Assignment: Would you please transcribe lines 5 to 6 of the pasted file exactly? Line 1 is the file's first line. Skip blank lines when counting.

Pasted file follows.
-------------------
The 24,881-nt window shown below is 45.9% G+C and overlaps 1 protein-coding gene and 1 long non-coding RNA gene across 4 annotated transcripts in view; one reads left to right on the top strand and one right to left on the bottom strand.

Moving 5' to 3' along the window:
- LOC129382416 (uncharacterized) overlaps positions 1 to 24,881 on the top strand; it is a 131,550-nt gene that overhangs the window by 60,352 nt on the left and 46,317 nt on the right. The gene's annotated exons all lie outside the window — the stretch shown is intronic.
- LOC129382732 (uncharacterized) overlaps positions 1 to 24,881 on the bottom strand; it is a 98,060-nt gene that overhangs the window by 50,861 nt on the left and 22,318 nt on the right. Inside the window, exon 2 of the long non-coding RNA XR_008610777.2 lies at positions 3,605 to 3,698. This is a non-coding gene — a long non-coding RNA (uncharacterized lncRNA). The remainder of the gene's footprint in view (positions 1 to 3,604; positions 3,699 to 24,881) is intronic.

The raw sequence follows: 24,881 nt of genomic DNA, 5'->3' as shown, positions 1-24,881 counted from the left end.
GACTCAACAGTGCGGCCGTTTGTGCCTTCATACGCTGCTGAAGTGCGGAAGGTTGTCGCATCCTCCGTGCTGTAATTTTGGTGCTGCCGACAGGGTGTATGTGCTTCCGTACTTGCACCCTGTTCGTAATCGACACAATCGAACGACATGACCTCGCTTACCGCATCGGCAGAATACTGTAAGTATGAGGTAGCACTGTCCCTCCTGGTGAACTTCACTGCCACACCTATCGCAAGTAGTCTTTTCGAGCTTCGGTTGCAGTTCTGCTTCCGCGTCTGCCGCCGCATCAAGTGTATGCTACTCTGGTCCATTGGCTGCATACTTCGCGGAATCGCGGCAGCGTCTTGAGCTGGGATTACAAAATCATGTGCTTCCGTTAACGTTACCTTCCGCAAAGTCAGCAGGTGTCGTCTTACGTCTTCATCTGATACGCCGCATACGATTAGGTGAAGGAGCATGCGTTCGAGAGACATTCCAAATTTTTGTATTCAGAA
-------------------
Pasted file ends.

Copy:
The raw sequence follows: 24,881 nt of genomic DNA, 5'->3' as shown, positions 1-24,881 counted from the left end.
GACTCAACAGTGCGGCCGTTTGTGCCTTCATACGCTGCTGAAGTGCGGAAGGTTGTCGCATCCTCCGTGCTGTAATTTTGGTGCTGCCGACAGGGTGTATGTGCTTCCGTACTTGCACCCTGTTCGTAATCGACACAATCGAACGACATGACCTCGCTTACCGCATCGGCAGAATACTGTAAGTATGAGGTAGCACTGTCCCTCCTGGTGAACTTCACTGCCACACCTATCGCAAGTAGTCTTTTCGAGCTTCGGTTGCAGTTCTGCTTCCGCGTCTGCCGCCGCATCAAGTGTATGCTACTCTGGTCCATTGGCTGCATACTTCGCGGAATCGCGGCAGCGTCTTGAGCTGGGATTACAAAATCATGTGCTTCCGTTAACGTTACCTTCCGCAAAGTCAGCAGGTGTCGTCTTACGTCTTCATCTGATACGCCGCATACGATTAGGTGAAGGAGCATGCGTTCGAGAGACATTCCAAATTTTTGTATTCAGAA